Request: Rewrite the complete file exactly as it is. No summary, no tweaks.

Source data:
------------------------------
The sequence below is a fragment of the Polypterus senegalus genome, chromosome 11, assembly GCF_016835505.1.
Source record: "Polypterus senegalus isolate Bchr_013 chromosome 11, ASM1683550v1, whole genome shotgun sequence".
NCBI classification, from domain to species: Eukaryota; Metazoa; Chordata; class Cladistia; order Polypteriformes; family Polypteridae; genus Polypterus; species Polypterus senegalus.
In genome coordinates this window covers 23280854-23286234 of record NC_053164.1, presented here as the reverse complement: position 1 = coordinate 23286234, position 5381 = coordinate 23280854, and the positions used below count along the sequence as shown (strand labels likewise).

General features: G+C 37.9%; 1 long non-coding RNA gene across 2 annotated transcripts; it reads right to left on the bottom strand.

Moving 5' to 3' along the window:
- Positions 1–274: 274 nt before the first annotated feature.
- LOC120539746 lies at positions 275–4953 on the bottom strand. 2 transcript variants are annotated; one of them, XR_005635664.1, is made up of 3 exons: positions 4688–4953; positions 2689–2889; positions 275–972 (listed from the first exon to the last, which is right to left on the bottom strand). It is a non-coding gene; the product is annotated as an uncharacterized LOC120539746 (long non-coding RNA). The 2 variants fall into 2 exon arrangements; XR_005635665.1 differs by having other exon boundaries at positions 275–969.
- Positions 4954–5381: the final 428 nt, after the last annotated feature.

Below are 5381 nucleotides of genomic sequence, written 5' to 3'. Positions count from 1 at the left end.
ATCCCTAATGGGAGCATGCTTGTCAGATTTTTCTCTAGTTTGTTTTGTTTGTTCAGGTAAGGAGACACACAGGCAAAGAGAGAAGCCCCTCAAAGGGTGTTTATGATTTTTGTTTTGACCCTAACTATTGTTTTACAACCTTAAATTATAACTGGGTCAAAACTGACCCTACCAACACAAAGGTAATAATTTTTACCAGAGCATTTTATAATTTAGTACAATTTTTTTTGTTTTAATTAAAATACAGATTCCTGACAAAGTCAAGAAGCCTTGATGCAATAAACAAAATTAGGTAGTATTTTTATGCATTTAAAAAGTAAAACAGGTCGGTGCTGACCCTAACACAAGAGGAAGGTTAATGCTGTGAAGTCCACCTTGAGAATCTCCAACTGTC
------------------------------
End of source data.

The sequence below is a fragment of the Polypterus senegalus genome, chromosome 11, assembly GCF_016835505.1.
Source record: "Polypterus senegalus isolate Bchr_013 chromosome 11, ASM1683550v1, whole genome shotgun sequence".
NCBI classification, from domain to species: Eukaryota; Metazoa; Chordata; class Cladistia; order Polypteriformes; family Polypteridae; genus Polypterus; species Polypterus senegalus.
In genome coordinates this window covers 23280854-23286234 of record NC_053164.1, presented here as the reverse complement: position 1 = coordinate 23286234, position 5381 = coordinate 23280854, and the positions used below count along the sequence as shown (strand labels likewise).

General features: G+C 37.9%; 1 long non-coding RNA gene across 2 annotated transcripts; it reads right to left on the bottom strand.

Moving 5' to 3' along the window:
- Positions 1–274: 274 nt before the first annotated feature.
- LOC120539746 lies at positions 275–4953 on the bottom strand. 2 transcript variants are annotated; one of them, XR_005635664.1, is made up of 3 exons: positions 4688–4953; positions 2689–2889; positions 275–972 (listed from the first exon to the last, which is right to left on the bottom strand). It is a non-coding gene; the product is annotated as an uncharacterized LOC120539746 (long non-coding RNA). The 2 variants fall into 2 exon arrangements; XR_005635665.1 differs by having other exon boundaries at positions 275–969.
- Positions 4954–5381: the final 428 nt, after the last annotated feature.

Below are 5381 nucleotides of genomic sequence, written 5' to 3'. Positions count from 1 at the left end.
ATCCCTAATGGGAGCATGCTTGTCAGATTTTTCTCTAGTTTGTTTTGTTTGTTCAGGTAAGGAGACACACAGGCAAAGAGAGAAGCCCCTCAAAGGGTGTTTATGATTTTTGTTTTGACCCTAACTATTGTTTTACAACCTTAAATTATAACTGGGTCAAAACTGACCCTACCAACACAAAGGTAATAATTTTTACCAGAGCATTTTATAATTTAGTACAATTTTTTTTGTTTTAATTAAAATACAGATTCCTGACAAAGTCAAGAAGCCTTGATGCAATAAACAAAATTAGGTAGTATTTTTATGCATTTAAAAAGTAAAACAGGTCGGTGCTGACCCTAACACAAGAGGAAGGTTAATGCTGTGAAGTCCACCTTGAGAATCTCCAACTGTC